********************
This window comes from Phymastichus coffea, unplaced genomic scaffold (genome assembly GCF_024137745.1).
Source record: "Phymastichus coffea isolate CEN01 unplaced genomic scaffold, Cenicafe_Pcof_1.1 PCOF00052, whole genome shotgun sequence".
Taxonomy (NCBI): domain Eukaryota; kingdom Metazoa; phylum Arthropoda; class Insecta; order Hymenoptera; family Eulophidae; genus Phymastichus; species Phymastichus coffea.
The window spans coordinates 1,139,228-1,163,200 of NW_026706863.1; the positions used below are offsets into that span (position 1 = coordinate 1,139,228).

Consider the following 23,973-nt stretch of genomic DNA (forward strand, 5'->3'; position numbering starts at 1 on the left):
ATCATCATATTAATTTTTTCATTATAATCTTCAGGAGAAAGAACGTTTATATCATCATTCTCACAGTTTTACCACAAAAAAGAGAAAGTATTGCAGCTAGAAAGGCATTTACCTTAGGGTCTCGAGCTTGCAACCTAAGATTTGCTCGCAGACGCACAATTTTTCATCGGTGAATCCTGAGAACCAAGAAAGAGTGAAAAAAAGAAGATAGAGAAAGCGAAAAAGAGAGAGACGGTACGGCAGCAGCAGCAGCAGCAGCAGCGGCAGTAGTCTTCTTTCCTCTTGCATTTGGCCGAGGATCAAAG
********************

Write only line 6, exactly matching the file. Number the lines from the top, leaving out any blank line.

ATCATCATATTAATTTTTTCATTATAATCTTCAGGAGAAAGAACGTTTATATCATCATTCTCACAGTTTTACCACAAAAAAGAGAAAGTATTGCAGCTAGAAAGGCATTTACCTTAGGGTCTCGAGCTTGCAACCTAAGATTTGCTCGCAGACGCACAATTTTTCATCGGTGAATCCTGAGAACCAAGAAAGAGTGAAAAAAAGAAGATAGAGAAAGCGAAAAAGAGAGAGACGGTACGGCAGCAGCAGCAGCAGCAGCAGCGGCAGTAGTCTTCTTTCCTCTTGCATTTGGCCGAGGATCAAAG